Rather than humanity lurching from boom to bust and constantly rabitting on about mortgages and inflation, all man made problems, it would be nice to see some of our taxes directed at encouraging longer term views and outlooks. This is certainly increasingly happening, but otherwise, as Tamsin points out, humanity tends to jump from problem to problem, firefighting, be it the economy, terrorism or whatever.

We constantly react to frankly short term issues rather than sorting something out before it becomes a problem, which in the case of our planet is likely to irreversible.

Anonymous said...


Plane stupid says it all.

I have no time for Peter sorry lord Mandelson but he is an able individual. She should be charegd with assault, which it undoubtedly is.

Protesters at airfields should be charged with whatever offences they've committed too - criminal damage, breaches of security acts. Any civil offences should be followed up as well. There's a right to protest, thankfully, but also a protocol for doing it. Responsibilities as well as rights.

Headhunter said...

It's a shame but the usual channels of protest are usually routinely ignored by government. Petitioning your MP may or may not motivate him or her to do anything but it's unlikely he or she will manage to move Parliamentary opinion for you. Petitions often get nowhere as pointed out here several times.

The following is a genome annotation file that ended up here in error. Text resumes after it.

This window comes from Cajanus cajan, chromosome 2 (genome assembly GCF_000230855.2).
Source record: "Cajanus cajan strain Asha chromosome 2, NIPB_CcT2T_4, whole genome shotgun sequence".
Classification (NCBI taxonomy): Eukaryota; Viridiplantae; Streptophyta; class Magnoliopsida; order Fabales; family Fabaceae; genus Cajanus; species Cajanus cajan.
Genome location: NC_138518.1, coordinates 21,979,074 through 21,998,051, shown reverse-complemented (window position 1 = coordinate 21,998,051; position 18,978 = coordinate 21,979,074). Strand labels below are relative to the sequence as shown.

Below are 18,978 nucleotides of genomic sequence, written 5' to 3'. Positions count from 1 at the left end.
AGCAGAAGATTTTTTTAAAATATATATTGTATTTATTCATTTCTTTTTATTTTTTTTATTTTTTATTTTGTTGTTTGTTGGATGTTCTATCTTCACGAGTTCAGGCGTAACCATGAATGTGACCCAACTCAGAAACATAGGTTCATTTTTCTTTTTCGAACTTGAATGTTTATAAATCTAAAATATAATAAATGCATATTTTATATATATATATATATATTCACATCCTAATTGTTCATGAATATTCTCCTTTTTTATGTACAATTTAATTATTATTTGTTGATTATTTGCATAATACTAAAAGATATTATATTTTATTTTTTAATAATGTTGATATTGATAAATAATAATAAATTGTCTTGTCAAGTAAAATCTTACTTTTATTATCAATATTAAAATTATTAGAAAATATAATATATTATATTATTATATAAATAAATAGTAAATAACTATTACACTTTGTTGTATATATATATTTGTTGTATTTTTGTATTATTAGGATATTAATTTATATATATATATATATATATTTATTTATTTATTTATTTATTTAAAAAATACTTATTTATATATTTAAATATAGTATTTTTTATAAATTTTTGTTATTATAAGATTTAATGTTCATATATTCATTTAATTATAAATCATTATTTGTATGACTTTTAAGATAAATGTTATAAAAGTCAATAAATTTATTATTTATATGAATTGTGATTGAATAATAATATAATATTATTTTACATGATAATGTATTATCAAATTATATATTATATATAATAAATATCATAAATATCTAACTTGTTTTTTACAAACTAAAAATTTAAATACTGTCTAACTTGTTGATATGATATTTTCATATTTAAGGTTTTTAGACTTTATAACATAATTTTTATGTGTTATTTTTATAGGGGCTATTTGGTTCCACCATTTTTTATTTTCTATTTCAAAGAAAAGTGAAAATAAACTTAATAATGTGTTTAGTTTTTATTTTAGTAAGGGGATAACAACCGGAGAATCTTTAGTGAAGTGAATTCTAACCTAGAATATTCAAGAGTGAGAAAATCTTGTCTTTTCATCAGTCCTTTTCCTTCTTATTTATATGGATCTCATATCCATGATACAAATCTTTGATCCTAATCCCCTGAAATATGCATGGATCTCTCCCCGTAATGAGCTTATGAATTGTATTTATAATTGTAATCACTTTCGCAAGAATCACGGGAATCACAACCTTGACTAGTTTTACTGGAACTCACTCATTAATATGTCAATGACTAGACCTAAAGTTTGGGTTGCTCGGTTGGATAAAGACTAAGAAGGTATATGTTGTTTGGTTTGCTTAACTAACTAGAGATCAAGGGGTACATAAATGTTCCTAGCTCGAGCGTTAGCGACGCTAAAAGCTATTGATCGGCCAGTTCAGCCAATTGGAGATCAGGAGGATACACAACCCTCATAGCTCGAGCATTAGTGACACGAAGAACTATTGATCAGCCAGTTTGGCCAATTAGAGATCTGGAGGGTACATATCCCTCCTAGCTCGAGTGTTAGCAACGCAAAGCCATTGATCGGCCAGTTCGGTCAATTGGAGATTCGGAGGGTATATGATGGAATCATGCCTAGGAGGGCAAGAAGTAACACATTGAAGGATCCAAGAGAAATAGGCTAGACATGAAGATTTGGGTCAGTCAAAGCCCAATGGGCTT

Taking direct action makes an immediate effect. Whether you like it or not, this woman who threw slime all over Mandy has got her act splashed all over the press and the net. She would never have got that through writing a stern letter to the Daily Mail, or for that matter writing on a blog.

Arresting people like that just makes martyrs of them and attracts even more attention (for better or worse)

fabhat said...

Some of our civil rights have only come about through direct action -like women's suffrage and the end to US racial segregation. These all involved people who took to the streets and protested with both violent and non violent direct action when there was no other way of getting their message taken seriously. Personally I prefer the non violent approach, but without the actions of suffragettes I would have no vote and no public voice...

drakefell debaser said...

Good point, there are so many things we take for granted today that came about through protest.